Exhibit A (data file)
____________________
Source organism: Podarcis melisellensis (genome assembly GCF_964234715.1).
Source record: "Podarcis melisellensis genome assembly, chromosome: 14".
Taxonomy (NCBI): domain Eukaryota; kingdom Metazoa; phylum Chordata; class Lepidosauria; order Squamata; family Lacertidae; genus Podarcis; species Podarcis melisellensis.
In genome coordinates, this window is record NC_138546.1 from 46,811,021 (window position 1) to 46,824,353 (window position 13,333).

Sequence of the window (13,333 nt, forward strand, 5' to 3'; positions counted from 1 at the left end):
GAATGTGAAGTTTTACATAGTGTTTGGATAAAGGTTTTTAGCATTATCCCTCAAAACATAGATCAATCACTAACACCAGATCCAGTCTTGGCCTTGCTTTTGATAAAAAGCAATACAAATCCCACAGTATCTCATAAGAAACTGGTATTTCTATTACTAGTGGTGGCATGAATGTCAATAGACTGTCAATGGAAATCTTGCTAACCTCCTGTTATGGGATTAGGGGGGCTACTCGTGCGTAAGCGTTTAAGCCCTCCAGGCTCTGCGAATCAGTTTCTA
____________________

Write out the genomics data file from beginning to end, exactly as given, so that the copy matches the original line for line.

Source organism: Podarcis melisellensis (genome assembly GCF_964234715.1).
Source record: "Podarcis melisellensis genome assembly, chromosome: 14".
Taxonomy (NCBI): domain Eukaryota; kingdom Metazoa; phylum Chordata; class Lepidosauria; order Squamata; family Lacertidae; genus Podarcis; species Podarcis melisellensis.
In genome coordinates, this window is record NC_138546.1 from 46,811,021 (window position 1) to 46,824,353 (window position 13,333).

Sequence of the window (13,333 nt, forward strand, 5' to 3'; positions counted from 1 at the left end):
GAATGTGAAGTTTTACATAGTGTTTGGATAAAGGTTTTTAGCATTATCCCTCAAAACATAGATCAATCACTAACACCAGATCCAGTCTTGGCCTTGCTTTTGATAAAAAGCAATACAAATCCCACAGTATCTCATAAGAAACTGGTATTTCTATTACTAGTGGTGGCATGAATGTCAATAGACTGTCAATGGAAATCTTGCTAACCTCCTGTTATGGGATTAGGGGGGCTACTCGTGCGTAAGCGTTTAAGCCCTCCAGGCTCTGCGAATCAGTTTCTA